The Eastern Partnership has lacked a strategy since its creation in 2009. Designed to promote European values in Armenia, Azerbaijan, Belarus, Georgia, Moldova and Ukraine, the project has done little to reduce poverty and corruption. Furthermore, the participants have often struggled to balance allegiances to Moscow and Brussels.
In a nutshell
- The Eastern Partnership’s vague goals set it up for failure from the start
- The plan has brought no improvement to security or economic growth in the region
- Without the prospect of EU membership, countries had little reason to make structural changes
Over a decade has passed since the European Union launched its much-vaunted Eastern Partnership (EaP) program. The ambition at the time seemed laudable. The “Big Bang” enlargement of May 2004 had brought a host of Central European and Baltic countries into the EU, increasing total membership from 15 to 25 – in parallel to a similar expansion of NATO. The combined outcome was a fundamental transformation of European trade and security infrastructure.
This also raised the question of how to deal with those left out. Given that appetite for further expansion to the east was low to nonexistent, it was decided to offer a second-best alternative in the form of Association Agreements. The latter would bring willing nations closer to the EU, albeit without guaranteeing membership any time soon, if ever.
Building on the ambition of the European Neighborhood Policy (ENP) to create a “ring of stability and prosperity” around its periphery, at its Prague Summit in May 2009 the EU decided to propose a closer Eastern Partnership. A group of six nations was invited, namely, EU neighbors Belarus, Ukraine and Moldova, as well as Armenia, Azerbaijan and Georgia in the South Caucasus.
A decade later, the verdict on the project remains mixed, mainly because no clear criteria for success were set out beyond the elusive goals of friendship, value promotion and exchange of ideas.
The official stance is that the EaP has worked well – delivering on procedures such as the acceptance of Associations Agreements. Following a period of flagging enthusiasm, marked by the war in Ukraine, the Brussels summit in November 2017 adopted a pragmatic final declaration, envisioning 20 deliverables by 2020. In the run-up to the 10-year anniversary in May 2019, there was much additional soothing. In April, the External Action Service even posted a factsheet to debunk a set of “Myths about the Eastern Partnership.”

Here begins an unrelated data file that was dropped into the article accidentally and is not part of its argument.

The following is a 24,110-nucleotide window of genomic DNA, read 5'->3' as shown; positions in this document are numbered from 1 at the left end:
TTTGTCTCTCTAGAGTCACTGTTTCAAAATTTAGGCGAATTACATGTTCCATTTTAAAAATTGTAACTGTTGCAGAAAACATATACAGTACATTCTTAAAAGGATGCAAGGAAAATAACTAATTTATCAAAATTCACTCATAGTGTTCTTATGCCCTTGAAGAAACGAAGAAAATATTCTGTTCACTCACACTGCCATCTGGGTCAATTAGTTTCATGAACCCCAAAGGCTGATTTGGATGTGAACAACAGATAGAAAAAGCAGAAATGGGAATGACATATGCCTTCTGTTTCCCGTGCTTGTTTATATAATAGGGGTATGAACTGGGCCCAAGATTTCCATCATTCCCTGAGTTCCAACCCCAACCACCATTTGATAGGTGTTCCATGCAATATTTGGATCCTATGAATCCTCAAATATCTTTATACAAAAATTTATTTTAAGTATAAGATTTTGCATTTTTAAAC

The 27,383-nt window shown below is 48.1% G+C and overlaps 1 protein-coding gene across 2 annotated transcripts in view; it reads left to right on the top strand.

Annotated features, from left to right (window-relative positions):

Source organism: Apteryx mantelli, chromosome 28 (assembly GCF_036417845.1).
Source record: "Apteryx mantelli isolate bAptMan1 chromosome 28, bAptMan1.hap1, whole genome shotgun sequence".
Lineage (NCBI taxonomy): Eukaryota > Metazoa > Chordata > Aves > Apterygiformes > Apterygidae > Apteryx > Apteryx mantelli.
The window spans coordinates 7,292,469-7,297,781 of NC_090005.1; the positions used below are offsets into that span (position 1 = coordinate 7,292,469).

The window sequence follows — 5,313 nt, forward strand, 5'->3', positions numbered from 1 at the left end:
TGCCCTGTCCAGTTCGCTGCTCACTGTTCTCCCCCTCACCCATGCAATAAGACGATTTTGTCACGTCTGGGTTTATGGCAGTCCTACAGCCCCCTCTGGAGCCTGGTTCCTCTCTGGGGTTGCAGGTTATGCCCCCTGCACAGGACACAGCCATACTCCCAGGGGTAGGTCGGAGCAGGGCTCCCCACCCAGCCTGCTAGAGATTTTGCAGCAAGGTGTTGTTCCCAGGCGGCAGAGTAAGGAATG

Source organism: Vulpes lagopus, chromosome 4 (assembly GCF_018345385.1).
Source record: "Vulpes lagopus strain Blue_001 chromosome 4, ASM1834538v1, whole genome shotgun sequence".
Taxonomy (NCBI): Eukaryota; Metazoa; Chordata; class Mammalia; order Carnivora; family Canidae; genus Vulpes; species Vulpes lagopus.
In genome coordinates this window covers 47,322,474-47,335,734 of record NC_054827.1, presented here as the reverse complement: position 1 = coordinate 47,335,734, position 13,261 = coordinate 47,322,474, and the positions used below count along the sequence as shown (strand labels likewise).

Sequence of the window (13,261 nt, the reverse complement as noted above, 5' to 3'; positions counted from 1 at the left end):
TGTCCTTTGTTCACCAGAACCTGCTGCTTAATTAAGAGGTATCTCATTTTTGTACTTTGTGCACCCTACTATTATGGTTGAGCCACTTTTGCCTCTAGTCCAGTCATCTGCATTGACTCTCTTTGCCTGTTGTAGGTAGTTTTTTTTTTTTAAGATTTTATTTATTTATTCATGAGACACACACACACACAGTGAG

All six partner countries are marred by endemic corruption, of staggering proportions in some cases.
Less optimistic observers would conclude that the purpose of the partnership should have been to promote economic growth and good governance, to combat corruption and advance conflict resolution. From this angle, the EaP can only be deemed a failure.
Ukraine and Moldova are tied for the dubious distinction of being the poorest country in Europe. All six partner countries are marred by endemic corruption, of staggering proportions in some cases. With the exception of Belarus, they also have unresolved military conflicts with Russia. The general situation has gotten much worse since 2009.
It could be argued that blaming this on the EaP is unfair because no serious resources were ever committed toward tackling those issues. But one is then left wondering what the real purpose of the exercise was.
One thing made clear by the outcome of the EaP is the collateral damage that is bound to follow the hesitation that occurs when value promotion and hard-nosed national interest cannot be balanced. It is a trait that characterizes much of EU policymaking.
The EaP was born out of the European Neighborhood Policy (ENP), which had invited neighbors to the east and south to share visions of peace, stability and prosperity. The ENP offered real benefits to all parties involved, including an arena for member states in southern Europe to develop their own national interests, and a platform for increased cooperation with Middle Eastern and North African countries.